So, what have boards done to mitigate such risks? Many boards now have a CEO succession plan or are putting one in place (hopefully), yet very few have built a sound succession process for themselves ― the board of directors. The fact is that many corporate directors find the succession process somewhat uncomfortable to deal with. After all, how many of us actually look forward to replacing ourselves?
Roger Kenny, a well known and respected governance advisor, says “I’ve seen this issue time and time again and it’s critical for boards today, more than ever, to have a succession plan for themselves and to review and renew that plan every year. Frankly, many boards must start retiring their directors, as their lack of relevance becomes a liability to the company and shareholders. A good board assessment, applied together with a strategically built and managed bench of directors, can address and further help manage the assets and liabilities of the board. They must consider having the right skilled directors sitting in those seats. It’s important for directors to have more than one skill ― they must have breadth. Directors should not be recruited to solve a short-term problem.”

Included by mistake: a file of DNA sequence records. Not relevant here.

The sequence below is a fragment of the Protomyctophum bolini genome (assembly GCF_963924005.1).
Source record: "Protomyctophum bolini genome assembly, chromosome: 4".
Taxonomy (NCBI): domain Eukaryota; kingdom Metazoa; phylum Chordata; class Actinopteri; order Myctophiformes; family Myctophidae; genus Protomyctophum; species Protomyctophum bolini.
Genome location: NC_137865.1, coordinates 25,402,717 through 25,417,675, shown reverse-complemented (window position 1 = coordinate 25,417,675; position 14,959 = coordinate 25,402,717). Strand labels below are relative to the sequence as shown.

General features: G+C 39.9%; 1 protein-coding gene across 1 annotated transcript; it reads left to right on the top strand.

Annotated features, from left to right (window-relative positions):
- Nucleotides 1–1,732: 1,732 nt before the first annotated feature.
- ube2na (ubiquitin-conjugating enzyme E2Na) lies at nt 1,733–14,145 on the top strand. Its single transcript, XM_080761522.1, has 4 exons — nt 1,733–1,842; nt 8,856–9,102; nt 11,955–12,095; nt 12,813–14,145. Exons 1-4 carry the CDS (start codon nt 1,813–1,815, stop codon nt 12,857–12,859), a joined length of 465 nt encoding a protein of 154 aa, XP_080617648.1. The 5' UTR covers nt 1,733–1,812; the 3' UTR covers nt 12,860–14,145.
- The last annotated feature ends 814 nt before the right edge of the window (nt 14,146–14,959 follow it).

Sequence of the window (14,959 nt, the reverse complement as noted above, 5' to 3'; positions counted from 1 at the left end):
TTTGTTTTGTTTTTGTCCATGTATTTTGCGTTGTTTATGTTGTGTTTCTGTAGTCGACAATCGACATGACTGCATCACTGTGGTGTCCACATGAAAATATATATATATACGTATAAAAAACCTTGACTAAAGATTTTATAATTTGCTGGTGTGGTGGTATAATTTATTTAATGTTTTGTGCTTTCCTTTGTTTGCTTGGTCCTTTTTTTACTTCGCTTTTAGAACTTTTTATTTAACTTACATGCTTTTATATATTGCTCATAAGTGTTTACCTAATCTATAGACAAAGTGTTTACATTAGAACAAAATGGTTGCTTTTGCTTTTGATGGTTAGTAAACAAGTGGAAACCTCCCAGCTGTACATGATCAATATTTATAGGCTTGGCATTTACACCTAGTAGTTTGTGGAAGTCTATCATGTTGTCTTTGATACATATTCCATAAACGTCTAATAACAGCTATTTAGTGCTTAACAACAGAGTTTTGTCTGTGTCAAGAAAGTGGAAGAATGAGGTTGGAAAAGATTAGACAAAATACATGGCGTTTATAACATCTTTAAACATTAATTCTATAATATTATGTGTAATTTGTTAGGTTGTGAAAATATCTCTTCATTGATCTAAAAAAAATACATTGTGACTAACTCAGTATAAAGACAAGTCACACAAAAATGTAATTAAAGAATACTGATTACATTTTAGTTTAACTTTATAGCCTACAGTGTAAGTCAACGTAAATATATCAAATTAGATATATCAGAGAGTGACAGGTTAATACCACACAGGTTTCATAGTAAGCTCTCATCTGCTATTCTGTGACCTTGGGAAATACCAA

In these times, boards need to be more dynamic than they are today, if they want to continue to succeed. Life term directors and board “continuity” are no longer the prime means of keeping a board strong. Boards need to “refresh” and “rebalance” in response to changing business environments. In addition, we’ve seen boards presented with directors on a golden platter and “sold” on a few desirable-at-the-moment points promoted by external parties. When boards are looking for the looks good rather than what they really need, they can begin the (often unnoticed) slide downhill.